the testes can be normal
hormones during puberty in both sexes
-Growth hormone is secreted at higher
amounts during puberty
-Growth hormone and androgens are
responsible for growth of long bones and
other tissues during puberty
-Thyroid hormone increases with puberty
which supports body growth and results in
a rise in metabolic rate in both sexes
FSH & LH from birth to puberty
-Fetus & neonate: high levels
-1-8 years: low levels
-9-12 years; levels rise, first FSH and then
LH, and this happens two years earlier in
females compared to males
-LH pulses need to be every 1-3 hours and
of large amplitude for puberty to occur
pubertal hormones in females
-Sudden surge of LH, and to lesser extent,
FSH, results in menarche
-The first surge resulting in menarche may
not be sufficient to cause ovulation, but
enough cycle variation in ovarian estrogen
to cause menstruation
-Typically within several months of
menarche, the LH surge is large enough to
cause the first ovulation
Estradiol and estrone from and produced in
-Estradiol is from growing follicles in ovary
-Estrone is produced by body fat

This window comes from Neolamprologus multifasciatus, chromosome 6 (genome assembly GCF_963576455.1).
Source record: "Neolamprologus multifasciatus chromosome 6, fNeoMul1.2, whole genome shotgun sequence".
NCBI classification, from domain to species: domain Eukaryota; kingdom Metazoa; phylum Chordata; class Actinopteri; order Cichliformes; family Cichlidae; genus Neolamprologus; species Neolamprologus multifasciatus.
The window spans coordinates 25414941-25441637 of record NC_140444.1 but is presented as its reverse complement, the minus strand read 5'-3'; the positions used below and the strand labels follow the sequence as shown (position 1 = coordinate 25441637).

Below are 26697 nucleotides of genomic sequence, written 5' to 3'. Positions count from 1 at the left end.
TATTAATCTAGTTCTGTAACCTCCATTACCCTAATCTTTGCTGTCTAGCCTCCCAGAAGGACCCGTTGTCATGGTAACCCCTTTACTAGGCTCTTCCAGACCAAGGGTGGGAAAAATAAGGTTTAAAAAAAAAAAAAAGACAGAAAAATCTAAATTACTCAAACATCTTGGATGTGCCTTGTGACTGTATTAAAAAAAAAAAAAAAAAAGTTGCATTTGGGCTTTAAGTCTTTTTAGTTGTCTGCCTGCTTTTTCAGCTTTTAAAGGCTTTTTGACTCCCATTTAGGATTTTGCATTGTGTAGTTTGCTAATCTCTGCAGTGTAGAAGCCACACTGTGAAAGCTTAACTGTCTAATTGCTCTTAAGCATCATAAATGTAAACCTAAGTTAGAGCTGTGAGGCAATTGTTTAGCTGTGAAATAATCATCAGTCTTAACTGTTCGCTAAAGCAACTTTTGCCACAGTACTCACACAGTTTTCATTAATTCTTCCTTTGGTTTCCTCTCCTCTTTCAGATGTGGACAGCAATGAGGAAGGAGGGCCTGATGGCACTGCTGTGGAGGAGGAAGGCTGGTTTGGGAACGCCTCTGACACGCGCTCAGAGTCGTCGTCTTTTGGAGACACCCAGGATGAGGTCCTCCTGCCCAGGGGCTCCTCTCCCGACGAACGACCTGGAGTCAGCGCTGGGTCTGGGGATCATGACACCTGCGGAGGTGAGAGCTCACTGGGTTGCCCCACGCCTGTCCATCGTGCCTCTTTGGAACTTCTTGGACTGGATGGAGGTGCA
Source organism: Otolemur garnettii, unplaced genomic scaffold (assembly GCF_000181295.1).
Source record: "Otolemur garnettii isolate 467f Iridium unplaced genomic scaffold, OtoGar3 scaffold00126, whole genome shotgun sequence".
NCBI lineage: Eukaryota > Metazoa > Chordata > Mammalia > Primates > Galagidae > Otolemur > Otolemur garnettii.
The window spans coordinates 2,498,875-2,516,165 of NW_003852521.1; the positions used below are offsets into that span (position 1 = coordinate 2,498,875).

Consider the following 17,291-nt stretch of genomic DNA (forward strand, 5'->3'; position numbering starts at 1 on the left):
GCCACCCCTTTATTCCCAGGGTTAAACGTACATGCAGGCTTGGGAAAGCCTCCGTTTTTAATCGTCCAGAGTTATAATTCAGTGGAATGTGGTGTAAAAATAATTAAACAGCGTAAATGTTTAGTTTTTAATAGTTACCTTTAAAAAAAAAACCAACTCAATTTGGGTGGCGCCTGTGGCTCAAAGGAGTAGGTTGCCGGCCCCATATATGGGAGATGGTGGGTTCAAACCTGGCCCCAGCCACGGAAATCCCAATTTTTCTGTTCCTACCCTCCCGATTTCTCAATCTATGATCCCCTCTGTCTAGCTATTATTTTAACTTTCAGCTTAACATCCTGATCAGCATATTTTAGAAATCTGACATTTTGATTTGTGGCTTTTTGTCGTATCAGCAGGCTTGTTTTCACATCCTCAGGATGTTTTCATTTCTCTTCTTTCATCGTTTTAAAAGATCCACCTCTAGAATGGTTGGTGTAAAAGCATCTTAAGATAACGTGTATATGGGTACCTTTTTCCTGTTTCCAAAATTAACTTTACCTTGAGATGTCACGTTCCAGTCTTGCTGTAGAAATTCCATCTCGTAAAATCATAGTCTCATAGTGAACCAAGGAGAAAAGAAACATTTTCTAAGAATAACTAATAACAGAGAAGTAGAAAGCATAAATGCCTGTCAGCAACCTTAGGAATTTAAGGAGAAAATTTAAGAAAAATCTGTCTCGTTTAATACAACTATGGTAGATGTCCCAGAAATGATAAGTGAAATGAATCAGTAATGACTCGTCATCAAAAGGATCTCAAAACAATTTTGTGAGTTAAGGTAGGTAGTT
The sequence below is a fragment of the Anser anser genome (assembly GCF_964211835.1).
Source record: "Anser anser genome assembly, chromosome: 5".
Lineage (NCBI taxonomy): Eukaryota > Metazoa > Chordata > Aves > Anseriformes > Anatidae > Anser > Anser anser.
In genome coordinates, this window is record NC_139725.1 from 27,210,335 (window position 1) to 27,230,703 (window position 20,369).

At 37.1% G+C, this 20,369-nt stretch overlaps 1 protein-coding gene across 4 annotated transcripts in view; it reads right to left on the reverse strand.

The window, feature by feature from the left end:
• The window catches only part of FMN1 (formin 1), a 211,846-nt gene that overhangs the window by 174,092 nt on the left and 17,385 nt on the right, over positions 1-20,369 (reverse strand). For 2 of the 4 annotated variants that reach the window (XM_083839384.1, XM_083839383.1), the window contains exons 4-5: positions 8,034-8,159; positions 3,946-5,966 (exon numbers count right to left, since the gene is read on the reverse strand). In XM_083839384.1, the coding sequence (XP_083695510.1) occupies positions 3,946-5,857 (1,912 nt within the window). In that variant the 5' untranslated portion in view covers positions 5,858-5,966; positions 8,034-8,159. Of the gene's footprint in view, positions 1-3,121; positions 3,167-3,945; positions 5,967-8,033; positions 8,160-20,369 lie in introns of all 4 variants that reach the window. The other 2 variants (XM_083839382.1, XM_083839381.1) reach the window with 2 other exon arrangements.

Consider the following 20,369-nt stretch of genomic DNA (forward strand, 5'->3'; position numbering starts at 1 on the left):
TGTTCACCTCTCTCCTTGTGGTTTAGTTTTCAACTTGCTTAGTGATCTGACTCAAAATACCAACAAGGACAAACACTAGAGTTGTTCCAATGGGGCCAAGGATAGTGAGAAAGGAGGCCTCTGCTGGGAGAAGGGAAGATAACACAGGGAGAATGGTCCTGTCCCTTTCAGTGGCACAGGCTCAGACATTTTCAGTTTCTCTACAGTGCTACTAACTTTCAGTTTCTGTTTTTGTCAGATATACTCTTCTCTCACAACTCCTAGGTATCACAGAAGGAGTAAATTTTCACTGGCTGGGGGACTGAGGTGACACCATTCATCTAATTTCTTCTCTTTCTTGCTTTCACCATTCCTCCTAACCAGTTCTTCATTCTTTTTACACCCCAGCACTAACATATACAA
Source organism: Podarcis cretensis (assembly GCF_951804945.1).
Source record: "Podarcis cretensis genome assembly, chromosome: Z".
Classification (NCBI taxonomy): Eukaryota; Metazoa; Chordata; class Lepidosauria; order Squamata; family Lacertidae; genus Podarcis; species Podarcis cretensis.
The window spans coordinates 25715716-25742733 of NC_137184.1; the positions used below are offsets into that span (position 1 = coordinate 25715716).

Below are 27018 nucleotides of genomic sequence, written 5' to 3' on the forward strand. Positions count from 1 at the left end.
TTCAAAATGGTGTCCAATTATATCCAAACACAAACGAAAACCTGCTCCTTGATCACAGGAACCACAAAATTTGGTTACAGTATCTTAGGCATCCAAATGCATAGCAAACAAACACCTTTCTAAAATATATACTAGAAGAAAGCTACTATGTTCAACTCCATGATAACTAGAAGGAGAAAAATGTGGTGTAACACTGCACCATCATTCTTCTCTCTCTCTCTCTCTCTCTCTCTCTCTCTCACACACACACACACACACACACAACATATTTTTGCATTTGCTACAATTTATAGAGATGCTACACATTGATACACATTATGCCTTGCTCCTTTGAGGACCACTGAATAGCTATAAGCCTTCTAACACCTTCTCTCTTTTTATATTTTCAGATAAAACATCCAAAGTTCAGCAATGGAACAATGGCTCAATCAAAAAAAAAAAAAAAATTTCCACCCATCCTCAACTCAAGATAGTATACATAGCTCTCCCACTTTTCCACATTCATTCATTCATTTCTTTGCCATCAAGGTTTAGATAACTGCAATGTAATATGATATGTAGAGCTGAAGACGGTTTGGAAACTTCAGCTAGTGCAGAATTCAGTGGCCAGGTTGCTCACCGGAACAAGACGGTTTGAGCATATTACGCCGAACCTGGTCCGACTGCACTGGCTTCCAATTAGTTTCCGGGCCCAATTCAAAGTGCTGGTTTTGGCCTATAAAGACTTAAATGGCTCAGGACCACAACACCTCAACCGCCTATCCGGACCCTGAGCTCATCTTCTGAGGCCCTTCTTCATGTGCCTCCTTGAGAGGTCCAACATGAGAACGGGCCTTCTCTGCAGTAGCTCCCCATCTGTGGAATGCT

-Mammary gland development
-Bony pelvis growth
-Subcutaneous fat deposition
-Growth of external genitalia
-Growth of vagina, oviduct, and uterus
pubertal androgens in females
-Levels of weak androgens,
dehydroepiandrosterone (DHEA) &
androstenedione are increased during
-These weak androgens are produced
by adrenal glands.
Pubertal adrenal androgens in females
As puberty progresses, weak androgens,
DHEA & androstenedione produced by
adrenal gland cause:
• Growth of pubic and axillary hair.
• Slight lowering of voice.
• Sebaceous gland & acne development.
• Long bone growth.
• Increase sex drive.
• Weak androgens arrive at certain target
tissues and are converted to testosterone
which then makes tissues grow & mature
Congenital adrenal hyperplasia
-Most common form of this disease is due to lack an enzyme (21-hydroxylase deficiency) needed by the adrenal gland to make hormones cortisol and aldosterone
• Without the enzyme, the body produces more androgen which causes male characteristics to appear early in males and inappropriately in females
• Females with congenital adrenal hyperplasia have an enlarged clitoris, which at birth may be large enough to look like a penis representing an example of ambiguous genitalia
Pubertal hormones in males
Increase in secretion of LH & FSH
in males at around 10 years of
age is responsible for:
• onset of spermatogenesis
• rise in testosterone secretion
Pubertal androgens in males
Testicular androgens & adrenal androgens in males cause:
• Sex accessory structure growth (seminal vesicles, prostate gland, penis, scrotum).
• Secondary sexual characteristics growth (pubic, axillary, & facial hair; larynx growth).
• Retention of nitrogen, calcium, and phosphorous which supports bone and muscle growth.